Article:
The most precious items in my collection of pop-up and movable books and ephemera are handmade. On rare occasions, paper engineers will construct a unique and personal pop-up for me.
In 2012, while on safari in Botswana, I found sheets of paper made from elephant dung! Coarse but pliable—and NOT smelly—I tried to envision what paper engineers would make from them and sent a sheet to my dear friend and book artist, Ed Hutchins.
Imagine my surprise when I received an envelope from Ed with a note that said, “You are the only person in my life who has sent me rare poopy paper.” Inside was a greeting card made of the dung paper and was itself an elephant pop-up! He didn’t even know that I also collect elephants. And like an elephant, I’ll never forget Ed and this card, which I treasure.
Caroline F. Schimmel
Women of the Wilderness by Mindy Melnikoff. Pen and ink and watercolor, 16 x 12 in. Published in The New Yorker, February 25, 1991.
Though she’s never heard of me or of my collection on women in the American wilderness, no one but Roz Chast could better capture the agonies and joys of foraging through book stores far and wide for un- and under-appreciated narratives of women who set out into the wilds of the Americas with guts and a dream and, if really lucky, a knife and a fork.It felt like Kismet flipping through the New Yorker that day.
Alex Raymond (Alexander Gillespie Raymond, 1909–1956) and Dashiell Hammett (1894–1961).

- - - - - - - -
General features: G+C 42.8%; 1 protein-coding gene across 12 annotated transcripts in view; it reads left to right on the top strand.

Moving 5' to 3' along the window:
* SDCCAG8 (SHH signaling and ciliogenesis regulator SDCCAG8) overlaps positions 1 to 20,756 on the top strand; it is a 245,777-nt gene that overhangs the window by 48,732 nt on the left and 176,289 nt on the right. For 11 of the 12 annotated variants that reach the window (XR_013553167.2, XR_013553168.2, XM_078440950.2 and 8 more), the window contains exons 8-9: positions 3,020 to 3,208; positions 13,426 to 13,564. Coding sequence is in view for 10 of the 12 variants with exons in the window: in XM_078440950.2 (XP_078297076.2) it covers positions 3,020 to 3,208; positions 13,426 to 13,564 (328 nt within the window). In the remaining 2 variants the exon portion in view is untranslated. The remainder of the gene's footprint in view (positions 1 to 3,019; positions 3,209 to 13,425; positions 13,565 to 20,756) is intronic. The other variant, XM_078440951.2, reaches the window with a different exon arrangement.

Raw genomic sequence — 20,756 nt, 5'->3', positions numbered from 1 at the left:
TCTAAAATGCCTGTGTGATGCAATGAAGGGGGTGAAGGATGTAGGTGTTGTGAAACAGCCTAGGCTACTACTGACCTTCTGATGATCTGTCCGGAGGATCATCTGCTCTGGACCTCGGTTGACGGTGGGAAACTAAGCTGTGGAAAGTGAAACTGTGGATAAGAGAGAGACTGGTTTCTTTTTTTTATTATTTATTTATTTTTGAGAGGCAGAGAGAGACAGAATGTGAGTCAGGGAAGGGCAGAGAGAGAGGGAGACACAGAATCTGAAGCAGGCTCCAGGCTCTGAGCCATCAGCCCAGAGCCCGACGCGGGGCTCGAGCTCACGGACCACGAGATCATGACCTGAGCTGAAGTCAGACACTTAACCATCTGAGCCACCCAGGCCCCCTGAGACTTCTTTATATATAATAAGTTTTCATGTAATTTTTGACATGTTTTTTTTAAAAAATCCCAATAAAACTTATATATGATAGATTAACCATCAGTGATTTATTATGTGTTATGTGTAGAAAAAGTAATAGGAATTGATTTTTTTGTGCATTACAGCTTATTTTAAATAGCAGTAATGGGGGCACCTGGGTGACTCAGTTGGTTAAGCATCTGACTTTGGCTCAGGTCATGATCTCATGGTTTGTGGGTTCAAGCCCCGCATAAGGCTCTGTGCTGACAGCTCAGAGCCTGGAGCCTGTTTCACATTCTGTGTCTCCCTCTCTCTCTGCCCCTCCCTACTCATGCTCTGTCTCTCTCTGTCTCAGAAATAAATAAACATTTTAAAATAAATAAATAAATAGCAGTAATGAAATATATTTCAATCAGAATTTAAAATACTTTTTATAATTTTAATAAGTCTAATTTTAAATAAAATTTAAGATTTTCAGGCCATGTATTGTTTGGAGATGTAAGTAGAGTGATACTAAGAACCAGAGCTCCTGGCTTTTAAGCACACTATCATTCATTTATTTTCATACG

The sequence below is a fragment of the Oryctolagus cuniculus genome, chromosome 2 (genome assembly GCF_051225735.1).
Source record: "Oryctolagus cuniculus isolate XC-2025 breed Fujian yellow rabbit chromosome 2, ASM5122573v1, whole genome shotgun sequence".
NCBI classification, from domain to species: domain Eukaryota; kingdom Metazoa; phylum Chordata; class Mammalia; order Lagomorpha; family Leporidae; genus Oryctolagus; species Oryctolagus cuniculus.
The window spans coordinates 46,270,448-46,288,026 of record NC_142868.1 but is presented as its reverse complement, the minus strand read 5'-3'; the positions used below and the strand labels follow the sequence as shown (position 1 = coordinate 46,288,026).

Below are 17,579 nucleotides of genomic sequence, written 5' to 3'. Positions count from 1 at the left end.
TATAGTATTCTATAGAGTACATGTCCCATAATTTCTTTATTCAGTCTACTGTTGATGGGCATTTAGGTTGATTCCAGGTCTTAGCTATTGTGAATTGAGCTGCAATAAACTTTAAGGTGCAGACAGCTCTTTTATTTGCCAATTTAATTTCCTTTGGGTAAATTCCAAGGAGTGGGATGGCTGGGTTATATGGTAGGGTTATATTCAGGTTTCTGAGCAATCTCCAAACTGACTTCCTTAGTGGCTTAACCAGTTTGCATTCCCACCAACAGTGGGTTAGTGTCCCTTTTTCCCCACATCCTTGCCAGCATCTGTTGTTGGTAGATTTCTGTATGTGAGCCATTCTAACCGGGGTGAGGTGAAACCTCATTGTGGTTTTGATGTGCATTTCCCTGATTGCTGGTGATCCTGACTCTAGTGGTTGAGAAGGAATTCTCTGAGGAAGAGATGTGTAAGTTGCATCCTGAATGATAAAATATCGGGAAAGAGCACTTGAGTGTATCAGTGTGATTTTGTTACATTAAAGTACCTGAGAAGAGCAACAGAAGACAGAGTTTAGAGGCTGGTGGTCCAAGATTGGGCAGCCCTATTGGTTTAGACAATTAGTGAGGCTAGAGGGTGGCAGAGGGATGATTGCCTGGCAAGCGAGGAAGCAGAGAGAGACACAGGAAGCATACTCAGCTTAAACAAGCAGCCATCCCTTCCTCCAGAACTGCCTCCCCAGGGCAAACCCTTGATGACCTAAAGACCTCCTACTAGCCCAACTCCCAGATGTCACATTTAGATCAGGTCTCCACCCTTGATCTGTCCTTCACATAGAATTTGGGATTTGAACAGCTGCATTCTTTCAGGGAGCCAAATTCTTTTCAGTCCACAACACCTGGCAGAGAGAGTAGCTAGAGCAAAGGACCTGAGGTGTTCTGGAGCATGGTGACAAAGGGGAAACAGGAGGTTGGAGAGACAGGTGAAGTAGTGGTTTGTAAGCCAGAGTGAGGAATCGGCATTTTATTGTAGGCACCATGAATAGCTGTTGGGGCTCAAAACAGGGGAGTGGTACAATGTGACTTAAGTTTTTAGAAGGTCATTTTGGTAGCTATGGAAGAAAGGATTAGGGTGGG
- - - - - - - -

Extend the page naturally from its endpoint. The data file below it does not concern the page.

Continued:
Secret Agent X-9. Original pen and ink drawing for a daily comic strip published on June 29, 1934, 5½ x 25 in.
I have been interested in American comic strips since my childhood in France, when I read them (in French translation), and dreamt of becoming a cartoonist myself. When I came to America, I started clipping and collecting comic strips from New York newspapers and it is by reading these that I learned English. I eventually began collecting the original art of my favorite strips.
This item is the original art for an early example of the comic strip Secret Agent X-9, which was launched by King Features Syndicate in January 1934. It was scripted by Dashiell Hammett and illustrated by my favorite comic strip artist, Alex Raymond, one of the most influential forces in this medium and creator of the more celebrated Flash Gordon. Numerous artists have named Alex Raymond as an inspiration for their work, and the director George Lucas has cited Raymond’s Flash Gordon as a major influence on his Star Wars films.
Friction 2, 2008. Eight-color pigment-based archival print on Hahnemuhle paper, 46 x 20 in. No. 38/40.
There is not much point in collecting unless it is for pure enjoyment. I particularly enjoy whimsy, especially when rooted in wit. Phil Shaw’s Friction 2 fits the bill: shelves of books so closely packed that the titles and authors have “rubbed off” on each other. The artist’s process is so realistic that you think it’s photographs of actual spines, only to find that he switched words in titles and mixed names for some unlikely pairings: The Boys from Wakefield by Ira Goldsmith next to The Vicar of Brazil by Oliver Levin. Its significance for me? The humor pushes the envelope of what is real or assumed to be real; one needs to take a closer look in order to understand.